“Please sir, I want some more”: Museum Orphans in the Digital Breadlines.

Odile Dumbleton


The creation or reuse of existing digital objects is a currently underexplored area in LAM literature, and has the potential to be of great use to the broader community. The roots of this research were first imagined in 2004 by Ken Hamma, as he reflected on what the integration of new technologies meant for both museums and the information professionals that serve them (Hamma, 2004). This work is important because there is a large body of “orphaned” or “abandoned” digital objects in the world which represent lost opportunities and funding that could be revived or recycled with new purpose, possibly adding value to their initial investments of time, money, and expertise.

From the early years of scanning to create digital surrogates right up to twenty-first century born-digital objects, digital artefacts and their associated processes and practices have changed in nature and purpose. An examination of past practices, both positive and negative, will help to define the scope of my research as I aim to understand the characteristics of an impactful, reusable, and effective exhibition of digital collections within the LAM context. My research aims to explore digital cultural heritage exhibitions and their potential for optimal primary and improved secondary use.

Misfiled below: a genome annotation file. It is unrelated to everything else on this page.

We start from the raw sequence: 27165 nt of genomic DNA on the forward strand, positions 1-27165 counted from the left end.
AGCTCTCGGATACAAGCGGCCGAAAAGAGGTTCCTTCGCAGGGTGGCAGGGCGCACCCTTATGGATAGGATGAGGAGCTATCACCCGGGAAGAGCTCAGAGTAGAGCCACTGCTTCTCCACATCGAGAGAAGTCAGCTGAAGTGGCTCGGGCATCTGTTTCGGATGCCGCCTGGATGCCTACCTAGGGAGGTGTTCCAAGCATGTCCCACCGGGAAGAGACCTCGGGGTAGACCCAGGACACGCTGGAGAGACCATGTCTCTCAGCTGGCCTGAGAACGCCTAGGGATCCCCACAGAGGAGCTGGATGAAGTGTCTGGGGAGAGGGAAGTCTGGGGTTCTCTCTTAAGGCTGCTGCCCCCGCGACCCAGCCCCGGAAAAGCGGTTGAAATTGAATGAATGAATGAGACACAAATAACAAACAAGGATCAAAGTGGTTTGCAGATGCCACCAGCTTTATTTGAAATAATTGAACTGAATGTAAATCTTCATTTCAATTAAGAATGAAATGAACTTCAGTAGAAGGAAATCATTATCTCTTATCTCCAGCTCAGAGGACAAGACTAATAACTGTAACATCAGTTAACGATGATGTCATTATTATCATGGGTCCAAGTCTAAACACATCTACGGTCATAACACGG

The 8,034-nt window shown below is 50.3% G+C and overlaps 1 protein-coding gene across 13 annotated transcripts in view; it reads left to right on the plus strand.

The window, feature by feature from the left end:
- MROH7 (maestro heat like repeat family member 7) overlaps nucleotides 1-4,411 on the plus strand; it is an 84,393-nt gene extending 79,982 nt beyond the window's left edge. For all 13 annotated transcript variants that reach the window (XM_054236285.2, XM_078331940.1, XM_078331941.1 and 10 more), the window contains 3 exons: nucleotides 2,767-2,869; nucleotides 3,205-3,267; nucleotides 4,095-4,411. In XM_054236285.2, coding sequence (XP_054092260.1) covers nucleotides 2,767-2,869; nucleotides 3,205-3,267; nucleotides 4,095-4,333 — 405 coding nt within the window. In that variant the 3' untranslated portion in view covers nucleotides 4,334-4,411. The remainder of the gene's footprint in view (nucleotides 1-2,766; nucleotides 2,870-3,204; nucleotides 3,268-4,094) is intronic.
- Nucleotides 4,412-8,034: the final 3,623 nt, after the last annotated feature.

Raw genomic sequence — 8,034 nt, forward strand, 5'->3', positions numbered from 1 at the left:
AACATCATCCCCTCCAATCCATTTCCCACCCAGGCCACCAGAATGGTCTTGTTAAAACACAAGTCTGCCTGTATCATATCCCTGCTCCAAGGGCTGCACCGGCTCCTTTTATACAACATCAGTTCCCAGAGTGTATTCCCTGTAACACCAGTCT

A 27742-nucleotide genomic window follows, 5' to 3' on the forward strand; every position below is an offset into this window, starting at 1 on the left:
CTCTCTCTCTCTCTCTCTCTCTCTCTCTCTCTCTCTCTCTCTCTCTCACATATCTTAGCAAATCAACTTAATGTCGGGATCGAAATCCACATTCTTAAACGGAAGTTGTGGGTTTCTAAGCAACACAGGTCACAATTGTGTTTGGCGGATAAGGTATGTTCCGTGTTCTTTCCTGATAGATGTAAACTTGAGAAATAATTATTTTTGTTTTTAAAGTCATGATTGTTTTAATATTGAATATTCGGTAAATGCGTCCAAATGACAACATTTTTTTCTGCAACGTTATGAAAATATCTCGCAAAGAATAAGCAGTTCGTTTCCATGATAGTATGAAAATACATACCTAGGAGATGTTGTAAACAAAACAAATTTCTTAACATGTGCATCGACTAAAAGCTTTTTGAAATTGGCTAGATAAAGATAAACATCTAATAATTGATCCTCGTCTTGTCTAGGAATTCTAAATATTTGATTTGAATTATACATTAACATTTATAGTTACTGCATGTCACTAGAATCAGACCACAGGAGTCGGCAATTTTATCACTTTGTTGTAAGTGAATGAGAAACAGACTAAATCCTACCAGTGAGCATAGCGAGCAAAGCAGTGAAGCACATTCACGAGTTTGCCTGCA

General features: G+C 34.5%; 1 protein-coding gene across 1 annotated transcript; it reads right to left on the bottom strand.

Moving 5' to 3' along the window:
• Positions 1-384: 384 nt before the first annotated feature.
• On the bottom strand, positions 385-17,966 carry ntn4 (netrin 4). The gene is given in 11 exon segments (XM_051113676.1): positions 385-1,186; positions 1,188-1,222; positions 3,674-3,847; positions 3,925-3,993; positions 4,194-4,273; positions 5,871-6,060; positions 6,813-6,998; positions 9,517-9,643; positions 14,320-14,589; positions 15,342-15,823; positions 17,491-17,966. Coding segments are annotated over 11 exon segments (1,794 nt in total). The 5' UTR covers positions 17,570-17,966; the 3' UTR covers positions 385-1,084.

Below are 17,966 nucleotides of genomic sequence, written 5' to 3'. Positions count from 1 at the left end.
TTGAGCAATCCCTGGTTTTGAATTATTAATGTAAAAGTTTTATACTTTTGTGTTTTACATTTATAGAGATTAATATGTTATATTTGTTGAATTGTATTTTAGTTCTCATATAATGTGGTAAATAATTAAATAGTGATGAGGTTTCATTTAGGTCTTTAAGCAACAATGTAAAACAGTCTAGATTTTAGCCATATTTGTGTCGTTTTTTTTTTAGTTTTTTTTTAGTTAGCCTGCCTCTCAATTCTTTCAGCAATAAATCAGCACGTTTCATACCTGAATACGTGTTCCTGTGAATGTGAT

In 2010 Paul Marty observed that the LAM community in general and the preservation sector in specific “now functions largely within the environment of digital technologies” (2010, p. 20). With the thorough entrenchment of technology into the processes of digital cultural heritage it is important to shift our expectations surrounding digital resources and their potential for reuse. As the body of research surrounding digital objects grows, the way the cultural heritage community creates, provides access to, uses, and repurposes digital resources should also be evolving. This research will provide greater insight into which digital cultural heritage practices are the most beneficial to the digital cultural heritage community.


Odile Dumbleton (@odiled) is a doctoral student at the School of Information and Communication Studies at University College Dublin. Her research interests lie in the study of digital cultural heritage objects and how changes in user perception might impact the viability of digital projects in a LAM context. She has held several roles including archivist, librarian, and collections assistant at a variety of cultural heritage institutions across the United States and in the Republic of Ireland. She holds an MSc in Digital Curation from University College Dublin, an MLS with Archives Certificate from Pratt Institute and a BA from DePaul University.